This enumerator is tests a Rohingya man’s comprehension of simple spoken information.

As time goes on, communication and language preferences may change. Ongoing assessments on information and language support needs should be coupled with further research to better understand communication issues affecting the Rohingya refugee response. Sustained coordination among humanitarian organizations can help ensure communication is consistent, appropriate, and addresses key community concerns.

View the research brief.

Read the full report.

This study is part of the Common Service for Community Engagement and Accountability. Funded by the United Kingdom’s Department for International Development (DFID) through the International Organization for Migration (IOM), and by European Union Civil Protection and Humanitarian Aid (ECHO). It was conducted in partnership with IOM Needs and Population Monitoring and REACH Initiative. Translators without Borders has been working in Bangladesh in support of the Rohingya refugee response since 2017, conducting research on language barriers and communication needs, advocating for local language and cross-cultural competence, providing translation and localization support, and training humanitarian staff on the Rohingya language and culture.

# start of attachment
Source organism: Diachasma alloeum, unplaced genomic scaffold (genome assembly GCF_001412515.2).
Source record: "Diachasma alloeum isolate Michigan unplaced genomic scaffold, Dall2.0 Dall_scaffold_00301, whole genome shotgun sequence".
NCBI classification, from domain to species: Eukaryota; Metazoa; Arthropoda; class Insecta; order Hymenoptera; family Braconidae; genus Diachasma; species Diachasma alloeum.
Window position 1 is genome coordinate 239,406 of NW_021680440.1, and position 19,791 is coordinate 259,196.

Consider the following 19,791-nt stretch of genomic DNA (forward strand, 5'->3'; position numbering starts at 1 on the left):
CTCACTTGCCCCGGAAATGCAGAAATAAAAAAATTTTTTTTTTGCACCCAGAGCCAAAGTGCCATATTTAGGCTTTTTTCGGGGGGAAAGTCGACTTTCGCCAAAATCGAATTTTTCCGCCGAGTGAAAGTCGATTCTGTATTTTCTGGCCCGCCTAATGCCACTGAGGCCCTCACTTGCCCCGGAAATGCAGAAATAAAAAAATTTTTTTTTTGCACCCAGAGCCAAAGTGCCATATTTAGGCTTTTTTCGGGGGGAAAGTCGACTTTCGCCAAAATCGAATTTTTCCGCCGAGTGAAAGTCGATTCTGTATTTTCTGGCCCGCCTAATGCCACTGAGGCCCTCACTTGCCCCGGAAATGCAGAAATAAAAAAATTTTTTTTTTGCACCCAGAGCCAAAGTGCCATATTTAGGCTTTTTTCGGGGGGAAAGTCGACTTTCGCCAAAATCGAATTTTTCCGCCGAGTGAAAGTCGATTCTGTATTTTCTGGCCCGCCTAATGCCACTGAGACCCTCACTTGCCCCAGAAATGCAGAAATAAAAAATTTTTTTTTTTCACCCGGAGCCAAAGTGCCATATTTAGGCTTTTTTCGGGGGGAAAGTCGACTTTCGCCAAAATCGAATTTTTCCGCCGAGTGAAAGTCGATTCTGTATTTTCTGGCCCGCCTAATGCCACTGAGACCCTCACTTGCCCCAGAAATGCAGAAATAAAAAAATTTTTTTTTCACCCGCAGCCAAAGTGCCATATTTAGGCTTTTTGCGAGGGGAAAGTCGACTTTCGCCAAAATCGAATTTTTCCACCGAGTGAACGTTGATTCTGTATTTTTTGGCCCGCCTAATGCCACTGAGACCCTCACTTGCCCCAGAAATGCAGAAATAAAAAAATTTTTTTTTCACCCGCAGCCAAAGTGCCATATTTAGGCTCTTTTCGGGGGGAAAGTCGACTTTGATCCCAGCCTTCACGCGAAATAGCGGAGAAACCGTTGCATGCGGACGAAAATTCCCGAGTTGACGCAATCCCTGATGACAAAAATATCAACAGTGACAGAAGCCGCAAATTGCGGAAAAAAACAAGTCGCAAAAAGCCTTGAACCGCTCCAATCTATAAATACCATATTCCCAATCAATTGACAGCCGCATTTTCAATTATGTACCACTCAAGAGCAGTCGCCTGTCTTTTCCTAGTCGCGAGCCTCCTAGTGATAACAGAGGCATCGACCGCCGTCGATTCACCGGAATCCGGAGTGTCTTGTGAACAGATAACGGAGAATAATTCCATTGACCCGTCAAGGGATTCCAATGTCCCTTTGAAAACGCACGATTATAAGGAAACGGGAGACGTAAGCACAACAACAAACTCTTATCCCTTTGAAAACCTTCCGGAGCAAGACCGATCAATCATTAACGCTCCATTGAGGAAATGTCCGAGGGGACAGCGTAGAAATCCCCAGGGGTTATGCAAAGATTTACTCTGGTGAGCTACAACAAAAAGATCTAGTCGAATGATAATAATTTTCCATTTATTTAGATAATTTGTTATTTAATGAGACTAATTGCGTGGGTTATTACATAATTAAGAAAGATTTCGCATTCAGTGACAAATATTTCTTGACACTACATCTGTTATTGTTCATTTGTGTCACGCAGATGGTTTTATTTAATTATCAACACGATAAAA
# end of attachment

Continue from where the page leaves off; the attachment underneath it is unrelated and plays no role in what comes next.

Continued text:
Written by Mahrukh 'Maya' Hasan, Evidence and Impact Consultant for the Rohingya refugee crisis response in Bangladesh.

The TWB 2017 Annual Report

At Translators without Borders, thanks to the support of our volunteer translators, partners and donors, we are continuing to grow. This report for the 2017 financial year will give you some examples of that growth, but just to recap a few highlights… During the reporting period, we recruited over 700 new translators and delivered an outstanding 10.9 million translated words to our non-profit partners! We were able to improve the capacity of our rapid response teams, train new teams of translators and interpreters, and add more underserved languages to our working translations.